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K7JQ
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Posts: 1225




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« Reply #5 on: May 03, 2019, 10:50:38 AM »

My experience in the three HOA communities I have lived in here near Phoenix, AZ all have had antenna restrictions in their CC&R's. I would assume that the "footprint of the property" is all inclusive of structures on your lot. At least that's how the HOA can interpret it without being specific. But the fact that you "must get approval for any structure..." leads me to believe that if you don't apply for approval and erect something (antennas, sheds, etc), the HOA can have the authority to make you remove it. Another thing to check out in the CC&R's is any provision that precludes erecting anything that can be a detriment to the health, welfare, and safety of the community. Antenna structures can be construed as part of that provision.

In my opinion, to ask approval for a tower that is visible in any way to others in the community would be a longshot. I could be wrong. Personally, I have always subscribed to the saying "It's sometimes better to ask for forgiveness than for permission". For me, it's worked out OK, using stealth antennas that no one can see (attic dipoles; ground or steel fence-mounted screwdriver), and always able to enjoy the hobby. On your half-acre, a ground-mounted screwdriver would permit a sufficient number of radials to make it very effective from 10-80 meters. I've worked over 285 countries and achieved some decent contest scores using one, but YMMV.

If you do ask for permission and they approve it, then great. If they say no, then you go the stealth route. But you have already alerted the HOA that you're a ham operator, and they can be jerks and be on the lookout for anything in your yard. Every HOA administration is different. A damned if you do, and damned if you don't situation. Good luck with your decision, and ability to get on the air.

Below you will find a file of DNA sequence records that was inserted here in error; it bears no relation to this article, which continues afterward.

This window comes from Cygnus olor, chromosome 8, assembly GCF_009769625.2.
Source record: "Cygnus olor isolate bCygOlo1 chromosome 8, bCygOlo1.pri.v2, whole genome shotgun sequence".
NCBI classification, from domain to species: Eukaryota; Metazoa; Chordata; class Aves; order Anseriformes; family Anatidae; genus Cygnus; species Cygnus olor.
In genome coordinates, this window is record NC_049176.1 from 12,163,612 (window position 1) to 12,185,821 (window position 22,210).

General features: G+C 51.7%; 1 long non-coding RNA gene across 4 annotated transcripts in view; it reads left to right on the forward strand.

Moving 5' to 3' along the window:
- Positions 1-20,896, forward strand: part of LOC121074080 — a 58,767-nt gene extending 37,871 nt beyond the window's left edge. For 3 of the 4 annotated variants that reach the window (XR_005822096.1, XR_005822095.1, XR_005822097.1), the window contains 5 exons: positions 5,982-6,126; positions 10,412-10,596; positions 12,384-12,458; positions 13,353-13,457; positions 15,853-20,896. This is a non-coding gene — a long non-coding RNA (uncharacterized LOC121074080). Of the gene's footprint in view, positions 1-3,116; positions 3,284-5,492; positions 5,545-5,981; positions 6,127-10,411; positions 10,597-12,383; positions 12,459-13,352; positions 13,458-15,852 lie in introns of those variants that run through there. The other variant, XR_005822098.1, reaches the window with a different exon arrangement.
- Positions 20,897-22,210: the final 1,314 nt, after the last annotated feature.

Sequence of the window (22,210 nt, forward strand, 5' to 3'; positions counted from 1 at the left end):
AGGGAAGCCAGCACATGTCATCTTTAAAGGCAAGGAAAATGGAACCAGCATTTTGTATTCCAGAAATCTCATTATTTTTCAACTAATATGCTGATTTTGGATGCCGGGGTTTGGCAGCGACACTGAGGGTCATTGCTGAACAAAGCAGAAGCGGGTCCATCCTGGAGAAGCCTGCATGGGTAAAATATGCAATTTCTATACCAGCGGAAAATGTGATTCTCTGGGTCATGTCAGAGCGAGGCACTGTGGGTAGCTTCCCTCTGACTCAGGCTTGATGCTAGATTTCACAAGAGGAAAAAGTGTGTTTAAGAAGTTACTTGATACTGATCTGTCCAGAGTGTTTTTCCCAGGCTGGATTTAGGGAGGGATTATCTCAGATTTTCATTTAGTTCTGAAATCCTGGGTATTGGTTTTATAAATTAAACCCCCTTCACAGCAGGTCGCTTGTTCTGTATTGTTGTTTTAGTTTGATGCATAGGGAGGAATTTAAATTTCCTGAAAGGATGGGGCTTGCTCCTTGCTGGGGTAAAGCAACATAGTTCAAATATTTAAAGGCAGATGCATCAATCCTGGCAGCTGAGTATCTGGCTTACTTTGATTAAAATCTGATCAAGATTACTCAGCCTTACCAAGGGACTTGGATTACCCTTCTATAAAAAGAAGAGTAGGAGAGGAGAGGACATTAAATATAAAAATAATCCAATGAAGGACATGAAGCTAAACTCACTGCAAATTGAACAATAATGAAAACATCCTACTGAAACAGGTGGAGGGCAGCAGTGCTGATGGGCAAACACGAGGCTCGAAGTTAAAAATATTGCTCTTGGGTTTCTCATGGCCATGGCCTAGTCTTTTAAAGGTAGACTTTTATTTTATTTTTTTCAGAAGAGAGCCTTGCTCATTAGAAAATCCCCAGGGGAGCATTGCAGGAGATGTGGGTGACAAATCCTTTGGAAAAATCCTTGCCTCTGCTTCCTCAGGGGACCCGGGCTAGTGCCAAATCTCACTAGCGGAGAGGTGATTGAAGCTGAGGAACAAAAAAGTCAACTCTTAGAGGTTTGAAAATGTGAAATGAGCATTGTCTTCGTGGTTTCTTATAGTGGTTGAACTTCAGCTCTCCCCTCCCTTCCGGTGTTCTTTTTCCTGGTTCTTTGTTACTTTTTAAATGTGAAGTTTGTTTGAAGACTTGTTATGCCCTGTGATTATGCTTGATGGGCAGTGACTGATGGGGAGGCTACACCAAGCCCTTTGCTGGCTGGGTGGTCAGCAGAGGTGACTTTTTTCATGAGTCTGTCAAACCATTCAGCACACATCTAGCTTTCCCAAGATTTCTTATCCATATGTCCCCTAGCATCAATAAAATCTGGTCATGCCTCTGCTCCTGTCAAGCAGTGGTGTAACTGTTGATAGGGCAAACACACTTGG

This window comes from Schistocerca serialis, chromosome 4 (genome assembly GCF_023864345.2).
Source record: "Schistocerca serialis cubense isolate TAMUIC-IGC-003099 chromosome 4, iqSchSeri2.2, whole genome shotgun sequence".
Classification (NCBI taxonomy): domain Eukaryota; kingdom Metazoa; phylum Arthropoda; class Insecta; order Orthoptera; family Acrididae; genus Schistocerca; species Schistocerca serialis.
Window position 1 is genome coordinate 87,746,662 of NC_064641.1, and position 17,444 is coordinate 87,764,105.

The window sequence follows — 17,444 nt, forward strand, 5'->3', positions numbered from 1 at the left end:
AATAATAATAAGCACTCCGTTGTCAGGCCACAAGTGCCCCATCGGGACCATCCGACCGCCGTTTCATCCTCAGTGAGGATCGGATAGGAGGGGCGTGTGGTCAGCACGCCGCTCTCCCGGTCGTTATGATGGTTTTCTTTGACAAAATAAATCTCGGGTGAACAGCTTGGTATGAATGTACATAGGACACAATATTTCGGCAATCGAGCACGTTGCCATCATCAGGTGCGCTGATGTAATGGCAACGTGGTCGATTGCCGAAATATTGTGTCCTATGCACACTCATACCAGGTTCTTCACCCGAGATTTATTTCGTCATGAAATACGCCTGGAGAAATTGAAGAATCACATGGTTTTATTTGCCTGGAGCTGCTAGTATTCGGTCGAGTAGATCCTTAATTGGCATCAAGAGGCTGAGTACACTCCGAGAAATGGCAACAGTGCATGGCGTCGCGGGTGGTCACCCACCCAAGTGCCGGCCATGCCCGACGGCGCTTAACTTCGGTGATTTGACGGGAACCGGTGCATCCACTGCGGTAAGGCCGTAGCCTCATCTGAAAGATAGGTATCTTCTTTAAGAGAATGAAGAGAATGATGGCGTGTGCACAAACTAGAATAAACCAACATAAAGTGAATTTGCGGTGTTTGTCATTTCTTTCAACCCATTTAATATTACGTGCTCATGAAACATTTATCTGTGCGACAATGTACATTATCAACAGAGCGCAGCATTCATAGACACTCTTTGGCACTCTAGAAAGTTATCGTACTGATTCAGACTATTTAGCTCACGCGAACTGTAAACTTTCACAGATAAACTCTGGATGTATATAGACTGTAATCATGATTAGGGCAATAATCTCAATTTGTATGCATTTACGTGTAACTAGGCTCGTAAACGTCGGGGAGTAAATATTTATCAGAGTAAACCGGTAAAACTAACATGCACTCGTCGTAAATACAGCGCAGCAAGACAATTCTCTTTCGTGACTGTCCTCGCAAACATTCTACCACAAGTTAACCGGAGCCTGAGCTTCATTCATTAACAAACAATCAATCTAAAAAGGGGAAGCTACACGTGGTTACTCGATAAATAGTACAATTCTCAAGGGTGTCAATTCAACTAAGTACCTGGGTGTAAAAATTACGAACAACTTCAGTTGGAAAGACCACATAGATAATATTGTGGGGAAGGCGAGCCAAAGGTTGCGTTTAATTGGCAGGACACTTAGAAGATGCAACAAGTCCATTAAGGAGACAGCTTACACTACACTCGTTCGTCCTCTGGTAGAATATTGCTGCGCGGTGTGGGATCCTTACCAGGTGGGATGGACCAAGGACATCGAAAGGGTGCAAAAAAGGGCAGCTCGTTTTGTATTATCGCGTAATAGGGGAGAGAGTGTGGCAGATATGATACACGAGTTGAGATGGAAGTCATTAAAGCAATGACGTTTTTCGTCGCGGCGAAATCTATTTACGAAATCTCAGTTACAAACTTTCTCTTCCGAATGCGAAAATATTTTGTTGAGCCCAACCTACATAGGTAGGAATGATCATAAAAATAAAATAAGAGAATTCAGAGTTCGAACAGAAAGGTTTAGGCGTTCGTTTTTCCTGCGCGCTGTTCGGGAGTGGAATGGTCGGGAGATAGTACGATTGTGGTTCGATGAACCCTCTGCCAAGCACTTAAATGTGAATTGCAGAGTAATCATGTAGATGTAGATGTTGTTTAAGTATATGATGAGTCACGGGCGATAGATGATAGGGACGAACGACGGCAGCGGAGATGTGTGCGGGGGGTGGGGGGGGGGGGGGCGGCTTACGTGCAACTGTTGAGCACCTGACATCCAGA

73,  Bob K7JQ   
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K6JH
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Posts: 497




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« Reply #6 on: May 03, 2019, 05:56:08 PM »

Are there city/county requirements also? Do they place limitations on antennas? Seems to me a self supporting tower will also require a building permit, inspections, etc. And usually a tower is considered a structure outside the house perimeter, which almost certainly would be considered as adding to the "footprint".

With an investment of many thousands of dollars for a self supporting tower I would want to make darn sure that the HOA couldn't make me take the tower down and jackhammer out the concrete base.
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73
Jim K6JH
K1VSK
Member

Posts: 452




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« Reply #7 on: May 03, 2019, 07:23:33 PM »

Are there city/county requirements also? Do they place limitations on antennas? Seems to me a self supporting tower will also require a building permit, inspections, etc. And usually a tower is considered a structure outside the house perimeter, which almost certainly would be considered as adding to the "footprint".

With an investment of many thousands of dollars for a self supporting tower I would want to make darn sure that the HOA couldn't make me take the tower down and jackhammer out the concrete base.
There is no assurance unless he seeks and obtains approval which is why I suggested he request it. The “seek forgiveness” option is inviting all kinds of headaches and constant uncertainty when the headache will occur.

Although horror stories and anecdotes exist, most HOAs at least around here are reasonable except with people who aren’t respectful of the rules to which they agreed and, equally important, respectful of their neighbors.
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K7JQ
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Posts: 1225